Former Israeli Intelligence Chiefs Keep Door Open On Iran Talks


Efraim Halevy

Efraim Halevy

CREDIT: Haaretz

With news out of Geneva this week of a possible interim deal between Iran and the P5+1 (the U.S., U.K., France, Russia, China and Germany) over the Islamic Republic’s nuclear program, “those dedicated to maintaining perpetual hostility toward [Iran],” security expert Paul Pillar wrote on Friday, “are facing their most challenging week in some time.”

Indeed, the details of what any agreement may look like have not been publicized and yet some of the various groups here in the U.S. that have been working hard at trying to scuttle any potential deal are calling it a bad one. Israeli Prime Minister Benjamin Netanyahu joined the chorus on Friday, saying “the international community got a bad deal,” while Iran “got the deal of the century.”

“The agreement in Geneva,” said Netanyahu, (which has yet to take place), “annihilates the possibility of peaceful resolution with Tehran.”

Others, however, are urging caution. Those include former Israeli military intelligence chief Amos Yadlin, who is now the head of Israel’s Institute for National Security Studies. Yadlin, in a seeming rebuke of Netanyahu’s posture, told Israeli radio according to Reuters, that Israel “needs to influence the talks but the question is whether more influence can be brought to bear through adopting extreme positions or through heart to heart talks that create trust.”

Yadlin, who has said that it would be “reasonable” to allow Iran some kind of uranium enrichment capabilities as part of any long term deal, added: “There needs to be a scrutiny of the details before determining whether the ‘holy of holies’ was destroyed today.”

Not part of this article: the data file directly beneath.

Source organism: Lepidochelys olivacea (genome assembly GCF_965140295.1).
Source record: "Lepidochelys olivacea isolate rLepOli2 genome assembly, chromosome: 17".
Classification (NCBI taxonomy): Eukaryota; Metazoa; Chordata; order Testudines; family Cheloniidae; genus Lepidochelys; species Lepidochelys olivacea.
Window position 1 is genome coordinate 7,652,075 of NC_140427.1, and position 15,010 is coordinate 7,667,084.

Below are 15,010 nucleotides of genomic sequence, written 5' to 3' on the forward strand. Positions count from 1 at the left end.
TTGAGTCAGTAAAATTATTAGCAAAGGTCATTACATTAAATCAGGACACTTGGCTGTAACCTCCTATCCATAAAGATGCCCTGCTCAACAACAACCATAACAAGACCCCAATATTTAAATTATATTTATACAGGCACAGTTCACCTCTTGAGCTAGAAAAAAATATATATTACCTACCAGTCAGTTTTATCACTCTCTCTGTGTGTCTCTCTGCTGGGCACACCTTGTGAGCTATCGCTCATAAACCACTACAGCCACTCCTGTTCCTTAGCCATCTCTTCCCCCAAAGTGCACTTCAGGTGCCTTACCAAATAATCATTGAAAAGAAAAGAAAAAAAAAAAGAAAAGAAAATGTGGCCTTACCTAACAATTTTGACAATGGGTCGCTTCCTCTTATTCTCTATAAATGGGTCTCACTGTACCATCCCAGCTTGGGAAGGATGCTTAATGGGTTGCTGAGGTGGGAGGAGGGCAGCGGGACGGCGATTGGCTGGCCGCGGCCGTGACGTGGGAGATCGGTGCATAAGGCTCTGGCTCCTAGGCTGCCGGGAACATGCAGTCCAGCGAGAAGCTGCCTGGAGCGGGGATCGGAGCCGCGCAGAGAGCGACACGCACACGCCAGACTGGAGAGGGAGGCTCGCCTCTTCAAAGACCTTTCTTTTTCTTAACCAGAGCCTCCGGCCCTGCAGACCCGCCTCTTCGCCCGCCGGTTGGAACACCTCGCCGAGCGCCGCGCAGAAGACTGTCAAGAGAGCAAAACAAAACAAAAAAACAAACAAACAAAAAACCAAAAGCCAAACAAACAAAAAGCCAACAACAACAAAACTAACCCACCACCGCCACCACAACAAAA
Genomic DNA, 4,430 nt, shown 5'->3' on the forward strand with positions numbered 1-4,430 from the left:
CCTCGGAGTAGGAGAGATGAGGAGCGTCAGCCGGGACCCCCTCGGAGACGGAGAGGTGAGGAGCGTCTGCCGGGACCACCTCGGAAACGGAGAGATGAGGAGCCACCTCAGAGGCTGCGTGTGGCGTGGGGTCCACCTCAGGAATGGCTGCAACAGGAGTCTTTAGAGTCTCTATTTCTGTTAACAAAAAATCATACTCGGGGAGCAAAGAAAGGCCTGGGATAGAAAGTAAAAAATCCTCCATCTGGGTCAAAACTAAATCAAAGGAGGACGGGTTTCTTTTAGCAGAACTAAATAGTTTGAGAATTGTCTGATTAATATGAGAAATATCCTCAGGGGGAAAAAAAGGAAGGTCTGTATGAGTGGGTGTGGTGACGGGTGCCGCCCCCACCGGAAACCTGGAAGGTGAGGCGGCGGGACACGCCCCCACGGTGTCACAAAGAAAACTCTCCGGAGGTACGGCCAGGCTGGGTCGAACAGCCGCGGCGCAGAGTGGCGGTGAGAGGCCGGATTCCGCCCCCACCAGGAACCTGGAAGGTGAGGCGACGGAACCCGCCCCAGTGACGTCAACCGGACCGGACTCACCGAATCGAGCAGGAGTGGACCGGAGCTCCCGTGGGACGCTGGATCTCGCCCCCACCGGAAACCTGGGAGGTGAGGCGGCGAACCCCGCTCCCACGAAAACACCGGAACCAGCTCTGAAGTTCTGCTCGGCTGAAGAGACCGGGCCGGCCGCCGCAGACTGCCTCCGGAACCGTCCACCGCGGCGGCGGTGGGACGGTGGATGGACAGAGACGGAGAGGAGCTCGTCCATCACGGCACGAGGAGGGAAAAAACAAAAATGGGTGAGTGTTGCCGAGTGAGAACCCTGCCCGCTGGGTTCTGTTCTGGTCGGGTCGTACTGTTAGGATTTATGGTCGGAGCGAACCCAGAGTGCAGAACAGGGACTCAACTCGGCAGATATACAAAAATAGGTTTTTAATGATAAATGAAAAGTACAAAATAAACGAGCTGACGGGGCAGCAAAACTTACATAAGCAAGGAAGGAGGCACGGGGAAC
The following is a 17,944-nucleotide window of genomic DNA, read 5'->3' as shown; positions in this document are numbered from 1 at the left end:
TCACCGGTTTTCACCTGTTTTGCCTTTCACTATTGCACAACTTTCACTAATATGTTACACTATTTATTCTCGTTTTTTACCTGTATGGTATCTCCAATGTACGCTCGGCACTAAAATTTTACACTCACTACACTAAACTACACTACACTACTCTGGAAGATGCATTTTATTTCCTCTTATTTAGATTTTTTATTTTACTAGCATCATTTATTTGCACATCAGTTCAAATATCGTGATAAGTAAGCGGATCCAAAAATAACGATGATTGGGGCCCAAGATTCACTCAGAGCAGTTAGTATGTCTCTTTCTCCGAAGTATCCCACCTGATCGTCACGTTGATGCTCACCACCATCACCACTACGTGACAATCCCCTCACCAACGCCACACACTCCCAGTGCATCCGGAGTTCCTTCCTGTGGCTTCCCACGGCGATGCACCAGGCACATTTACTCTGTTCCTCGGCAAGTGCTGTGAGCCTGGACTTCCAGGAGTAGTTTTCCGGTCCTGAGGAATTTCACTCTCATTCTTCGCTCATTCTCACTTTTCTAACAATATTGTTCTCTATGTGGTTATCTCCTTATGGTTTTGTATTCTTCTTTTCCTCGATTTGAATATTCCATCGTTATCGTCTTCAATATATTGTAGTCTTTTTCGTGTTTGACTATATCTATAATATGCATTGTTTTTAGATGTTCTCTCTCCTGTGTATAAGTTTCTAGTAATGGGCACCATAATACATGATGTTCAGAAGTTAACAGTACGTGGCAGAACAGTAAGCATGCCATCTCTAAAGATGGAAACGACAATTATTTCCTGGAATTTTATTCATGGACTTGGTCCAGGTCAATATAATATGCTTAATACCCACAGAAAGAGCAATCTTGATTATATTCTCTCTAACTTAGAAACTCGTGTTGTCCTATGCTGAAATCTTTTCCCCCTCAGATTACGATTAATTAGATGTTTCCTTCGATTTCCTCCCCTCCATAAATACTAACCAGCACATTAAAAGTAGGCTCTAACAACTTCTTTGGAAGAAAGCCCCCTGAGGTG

And just days before reports of a possible interim deal with Iran, Israel’s former top spy told Al-Monitor’s Laura Rozen that he sees a good opportunity:

I come away from this with a sense of possibility, by no means a certainty, that there might be an opening, in which one can turn around the thorniest problem of all: the deep-seated rejection of Israel by the current regime in Iran,” Efraim Halevy, former head of the Israeli intelligence service the Mossad, told Al-Monitor in interviews on the sidelines of a conference on Middle East security issues in Istanbul this week convened by the Pugwash Conference on Science and World Affairs. “This will not be obtained overnight.”

Netanyahu and others say they won’t accept any deal that, for example, allows Iran any enrichment capabilities. But former Obama administration State Department official Robert Einhorn in a recent press call hosted by the Israel Project dismissed such propositions as “not achievable.”

“I don’t think any Iranian government could sell that deal at home,” he said, according to the New York Times. “I think we would pay a price in terms of the unraveling of sanctions if it looked like we, and not the Iranians, were the cause of the impasse.”

Meanwhile, the prospects for at least an interim deal are heating up as a number of high level officials are heading to Geneva. Secretary of State John Kerry has reportedly just arrived in Geneva “to help narrow differences,” according to a State Department official while the Russian Foreign Minister is rumored to be on his way and the U.N.’s nuclear watchdog announced that Director General Yukiya Amano will travel to Tehran next week “with the aim of strengthening dialogue and cooperation.”